My 4 hour startup ::

Last weekend, I launched an online business. In 4 hours. From idea, to a live website … and all within the comfort of my bedroom. I’m not telling you this to show off. Anyone could have done what I did.

OK sure, I started an online T-Shirt business, not a Nanotechnology business. But nonetheless, it’s incredible how much you can do these days with an internet connection, a laptop, and an idea.

The idea? Users submit memorable / funny / interesting Twitter posts, or Tweets each week. The best Tweet submitted each week is then turned into a real T-Shirt, ready to be printed and ordered online. I figure with the massive growth of Twitter at the moment, it was potentially a good idea.

I had the idea quickly, so wanted to implement it quickly. It was about 11:30 on a Friday night. I ran the idea past my wife. She didn’t look at me as though I was a complete lunatic. So I set myself a challenge to get the concept up and running before I went to bed that night.

(Yes, this post is also an admission that I’m often a Friday night computer nerd, but that’s another story)

I got started. I registered a domain name ( and a matching Twitter ID (@tweetmytee). I signed up from an account on Spreadshirt, the DIY T-shirt community site. I came up with a design for the T-shirt. I threw a logo together. I chose the T-shirt styles and colours. One style, 3 colours. Keep it simple. Keep moving quickly.

With a short deadline, I found myself in a strange rhythm. I deliberately made decisions in a split second:

How much to price the t-shirts for? How about $2 less than at Threadless.

What colours? The first 3 that spring to mind.

What does the logo look like? How about a simple bird design.

Has anyone done this idea before? Don’t know, no time to check right now.

And within 4 hours, I had the site up and running, with the first set of T-shirts up for sale. And I’d spent a total of $25 US (on the domain name) to make it happen.

So, my key point here is … that it’s easy to get a business started? It’s best to move quickly? To launch any idea that springs into your head?

Well, they’re part of it. Regardless of whether this idea will take off, it was a real learning experience to do something like this. To completely avoid planning, and to just jump in head first is definitely worth a try. And to make the most of the fact that it has never been easier to start a business (especially an online business) as it is now.

But my key point, I guess, is that you can’t just launch a business quickly and expect it to take off with only 4 hours of labour. If I really want my idea to gain traction, I have to nurture it like any other business.

I’m now finding myself spending more time than I’d initially planned to get the word out, to generate submissions for the next T-Shirt. Regular readers will know that I have a full time job AND another business, so perhaps I’ve bitten off more than is chewable. If entrepreneurship’s like a rollercoaster, this has been like the Mad Mouse.

And it isn’t easy. It hasn’t become a viral success like I imagined it might. I learnt that others have come up with similar concepts before. I’ve made a couple of major mistakes. And I haven’t sold a single T-shirt yet.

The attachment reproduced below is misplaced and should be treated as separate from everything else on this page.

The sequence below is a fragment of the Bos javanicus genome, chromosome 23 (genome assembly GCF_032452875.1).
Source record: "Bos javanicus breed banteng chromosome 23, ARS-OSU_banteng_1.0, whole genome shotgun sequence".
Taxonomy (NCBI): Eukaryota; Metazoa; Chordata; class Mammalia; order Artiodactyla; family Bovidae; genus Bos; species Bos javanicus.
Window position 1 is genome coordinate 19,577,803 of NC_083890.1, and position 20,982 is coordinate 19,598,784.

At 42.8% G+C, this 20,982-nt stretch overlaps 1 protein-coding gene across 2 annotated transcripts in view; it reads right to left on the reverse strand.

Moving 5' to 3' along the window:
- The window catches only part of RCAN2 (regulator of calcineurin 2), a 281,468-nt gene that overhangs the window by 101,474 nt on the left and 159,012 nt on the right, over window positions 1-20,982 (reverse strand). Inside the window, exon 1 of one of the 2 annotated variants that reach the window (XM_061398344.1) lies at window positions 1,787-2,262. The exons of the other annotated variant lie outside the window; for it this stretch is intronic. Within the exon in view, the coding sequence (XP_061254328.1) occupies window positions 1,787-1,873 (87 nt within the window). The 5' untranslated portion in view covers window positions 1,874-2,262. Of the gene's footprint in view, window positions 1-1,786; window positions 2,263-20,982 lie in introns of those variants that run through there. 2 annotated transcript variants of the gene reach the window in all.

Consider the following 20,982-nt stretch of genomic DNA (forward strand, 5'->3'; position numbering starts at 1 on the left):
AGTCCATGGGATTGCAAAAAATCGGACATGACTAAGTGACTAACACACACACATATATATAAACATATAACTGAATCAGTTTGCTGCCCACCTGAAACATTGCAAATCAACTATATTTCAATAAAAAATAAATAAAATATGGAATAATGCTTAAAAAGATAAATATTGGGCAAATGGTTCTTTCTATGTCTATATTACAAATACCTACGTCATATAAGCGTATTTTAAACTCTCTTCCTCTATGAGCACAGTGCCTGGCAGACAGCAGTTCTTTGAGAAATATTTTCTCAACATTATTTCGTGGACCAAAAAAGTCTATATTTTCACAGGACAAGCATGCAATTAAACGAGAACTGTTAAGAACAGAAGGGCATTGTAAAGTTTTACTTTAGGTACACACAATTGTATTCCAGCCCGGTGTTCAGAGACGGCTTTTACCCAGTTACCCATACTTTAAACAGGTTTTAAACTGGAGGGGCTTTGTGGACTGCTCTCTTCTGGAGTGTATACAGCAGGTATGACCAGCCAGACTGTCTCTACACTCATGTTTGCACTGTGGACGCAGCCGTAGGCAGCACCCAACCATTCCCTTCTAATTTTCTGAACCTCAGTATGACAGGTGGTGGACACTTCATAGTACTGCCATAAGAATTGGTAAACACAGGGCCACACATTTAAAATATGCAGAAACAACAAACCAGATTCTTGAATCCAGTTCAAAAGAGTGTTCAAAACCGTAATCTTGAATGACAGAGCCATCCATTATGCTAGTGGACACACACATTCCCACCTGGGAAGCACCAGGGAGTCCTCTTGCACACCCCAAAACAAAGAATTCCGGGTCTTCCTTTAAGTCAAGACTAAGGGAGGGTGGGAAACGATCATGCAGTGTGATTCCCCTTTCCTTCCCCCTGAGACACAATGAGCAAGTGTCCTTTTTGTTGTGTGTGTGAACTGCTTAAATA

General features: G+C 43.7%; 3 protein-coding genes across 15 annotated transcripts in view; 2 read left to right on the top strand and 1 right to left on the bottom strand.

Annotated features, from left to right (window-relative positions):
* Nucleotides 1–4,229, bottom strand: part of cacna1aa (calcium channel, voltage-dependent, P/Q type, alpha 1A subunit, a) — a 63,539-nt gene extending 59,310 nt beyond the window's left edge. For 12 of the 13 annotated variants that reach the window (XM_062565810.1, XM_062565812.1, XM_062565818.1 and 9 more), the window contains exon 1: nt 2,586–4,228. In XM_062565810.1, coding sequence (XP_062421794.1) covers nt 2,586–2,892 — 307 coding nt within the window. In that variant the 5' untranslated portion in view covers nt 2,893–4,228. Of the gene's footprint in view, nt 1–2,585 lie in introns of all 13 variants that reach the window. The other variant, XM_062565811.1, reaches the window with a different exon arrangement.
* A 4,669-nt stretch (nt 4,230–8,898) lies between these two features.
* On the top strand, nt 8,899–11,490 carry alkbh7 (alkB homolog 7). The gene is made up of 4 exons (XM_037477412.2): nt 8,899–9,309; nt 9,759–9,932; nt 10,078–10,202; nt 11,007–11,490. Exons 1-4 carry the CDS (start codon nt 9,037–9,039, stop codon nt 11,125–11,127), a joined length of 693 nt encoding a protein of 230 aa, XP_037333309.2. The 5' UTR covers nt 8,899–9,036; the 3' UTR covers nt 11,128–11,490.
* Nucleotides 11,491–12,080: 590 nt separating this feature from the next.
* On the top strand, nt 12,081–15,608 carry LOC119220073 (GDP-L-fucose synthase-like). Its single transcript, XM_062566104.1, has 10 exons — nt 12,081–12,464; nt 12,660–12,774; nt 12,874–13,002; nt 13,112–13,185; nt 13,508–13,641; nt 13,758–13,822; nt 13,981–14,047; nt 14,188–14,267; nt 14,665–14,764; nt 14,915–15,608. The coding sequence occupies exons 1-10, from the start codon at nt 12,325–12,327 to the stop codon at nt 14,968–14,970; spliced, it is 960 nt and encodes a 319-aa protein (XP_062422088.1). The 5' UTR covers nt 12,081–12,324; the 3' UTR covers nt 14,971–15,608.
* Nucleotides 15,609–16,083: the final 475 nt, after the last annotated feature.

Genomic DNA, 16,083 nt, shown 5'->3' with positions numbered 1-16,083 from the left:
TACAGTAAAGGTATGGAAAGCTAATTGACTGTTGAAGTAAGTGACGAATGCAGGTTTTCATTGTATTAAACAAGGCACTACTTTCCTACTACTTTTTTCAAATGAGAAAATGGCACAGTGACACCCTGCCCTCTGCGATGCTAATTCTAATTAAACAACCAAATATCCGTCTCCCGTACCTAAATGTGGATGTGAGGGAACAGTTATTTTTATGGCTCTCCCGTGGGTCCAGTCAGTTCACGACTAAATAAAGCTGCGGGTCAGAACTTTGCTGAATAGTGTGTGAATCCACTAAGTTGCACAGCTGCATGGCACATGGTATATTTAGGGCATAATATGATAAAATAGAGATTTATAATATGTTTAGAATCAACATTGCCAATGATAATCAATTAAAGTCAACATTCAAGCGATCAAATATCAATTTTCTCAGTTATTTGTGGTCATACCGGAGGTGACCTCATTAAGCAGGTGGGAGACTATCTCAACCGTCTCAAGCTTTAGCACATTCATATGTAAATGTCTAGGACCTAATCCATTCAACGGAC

But you know what? It’s been fun. And it sure beats any of the crap on TV on a Friday night, anyway.

As if you needed any more reasons to hate John Mayer…

Over the weekend, James Duthie posted an excellent piece entitled Twitter whoring goes mainstream” – a brilliant rant about singer John Mayer plugging products via his twitter stream.

First there this:


And then this:



This sort of behaviour, ladies and gentlemen, is why I worry about the future or Twitter, and any social network that becomes too popular.

Help me save Twitter!


This week, Twitter became mainstream. At least in my world.

It happened when Rove McManus – a questionable Australian television chat show host – spoke to Lily Allen about Twitter on Sunday night. And that was that.

Already this week I’ve experienced a surge of new followers to my Tweets. And I’m expecting plenty more friends, colleagues and old acquaintances and others to be on board by the end of the month. Like Facebook did in 2007, Twitter is infecting the internet-enabled world like a virus.

I’m wondering if that’s a good thing. Actually, I suspect it’s not.

One of the many delightful things about Twitter has been that no-one has really known about it. The world goes by, but anyone Twittering has a whole other world going on. Connecting with Smart people. Funny people. Interesting people. Ridiculous people. It really is amazing.

But now it’s getting popular. And you know what happens when social networks get popular – Their value starts to diminish. And once they go mainstream, all hell breaks loose. The spammers come in droves. It gets harder to keep up with your network. Before you know, your mother-in-law wants to be your friend*.

At the same time this is happening, the social networks are figuring out how to monetize. How to build their business model. And since we’re all addicted to free these days, that can be tricky. So, with an influx of new users beating your door down, the temptation to adopt an advertising based model will increase.

And then something happens. The magic is lost. People feel as though they’ve been duped. And they leave.

This happened to Myspace. And I’d argue this it has started to happen on Facebook. How many of us really use Facebook as often as we once did?

It hasn’t happened to Twitter yet, but I’m worried it could. And if Twitter is not careful, Twitter will fall in on itself.

So I’m proposing something different. I have an idea that would put the brakes on Twitter’s enormous growth, before it’s too late. An idea that would give the company a proper business model, not one based on advertising. An idea that may even strengthen the network. Something that I believe could save Twitter.

The idea? No More Twitter Accounts.

That’s right, Twitter should stop giving away new Twitter accounts.